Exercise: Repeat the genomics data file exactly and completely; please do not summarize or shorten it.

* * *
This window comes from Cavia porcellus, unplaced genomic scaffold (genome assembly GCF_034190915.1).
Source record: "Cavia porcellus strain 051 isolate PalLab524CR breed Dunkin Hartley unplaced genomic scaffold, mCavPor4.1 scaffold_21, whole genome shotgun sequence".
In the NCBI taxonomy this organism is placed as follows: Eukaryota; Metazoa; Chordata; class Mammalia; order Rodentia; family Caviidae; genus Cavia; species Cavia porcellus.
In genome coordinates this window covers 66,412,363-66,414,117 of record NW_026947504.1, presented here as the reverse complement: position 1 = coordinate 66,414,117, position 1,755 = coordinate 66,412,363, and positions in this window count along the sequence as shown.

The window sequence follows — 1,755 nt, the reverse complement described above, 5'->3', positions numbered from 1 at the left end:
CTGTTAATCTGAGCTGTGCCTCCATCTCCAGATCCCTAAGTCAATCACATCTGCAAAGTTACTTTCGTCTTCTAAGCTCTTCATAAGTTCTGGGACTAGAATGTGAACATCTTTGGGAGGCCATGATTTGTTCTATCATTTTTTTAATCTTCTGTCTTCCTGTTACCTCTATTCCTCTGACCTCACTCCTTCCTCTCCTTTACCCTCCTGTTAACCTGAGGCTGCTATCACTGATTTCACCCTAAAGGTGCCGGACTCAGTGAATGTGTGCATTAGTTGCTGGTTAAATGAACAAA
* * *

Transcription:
This window comes from Cavia porcellus, unplaced genomic scaffold (genome assembly GCF_034190915.1).
Source record: "Cavia porcellus strain 051 isolate PalLab524CR breed Dunkin Hartley unplaced genomic scaffold, mCavPor4.1 scaffold_21, whole genome shotgun sequence".
In the NCBI taxonomy this organism is placed as follows: Eukaryota; Metazoa; Chordata; class Mammalia; order Rodentia; family Caviidae; genus Cavia; species Cavia porcellus.
In genome coordinates this window covers 66,412,363-66,414,117 of record NW_026947504.1, presented here as the reverse complement: position 1 = coordinate 66,414,117, position 1,755 = coordinate 66,412,363, and positions in this window count along the sequence as shown.

The window sequence follows — 1,755 nt, the reverse complement described above, 5'->3', positions numbered from 1 at the left end:
CTGTTAATCTGAGCTGTGCCTCCATCTCCAGATCCCTAAGTCAATCACATCTGCAAAGTTACTTTCGTCTTCTAAGCTCTTCATAAGTTCTGGGACTAGAATGTGAACATCTTTGGGAGGCCATGATTTGTTCTATCATTTTTTTAATCTTCTGTCTTCCTGTTACCTCTATTCCTCTGACCTCACTCCTTCCTCTCCTTTACCCTCCTGTTAACCTGAGGCTGCTATCACTGATTTCACCCTAAAGGTGCCGGACTCAGTGAATGTGTGCATTAGTTGCTGGTTAAATGAACAAA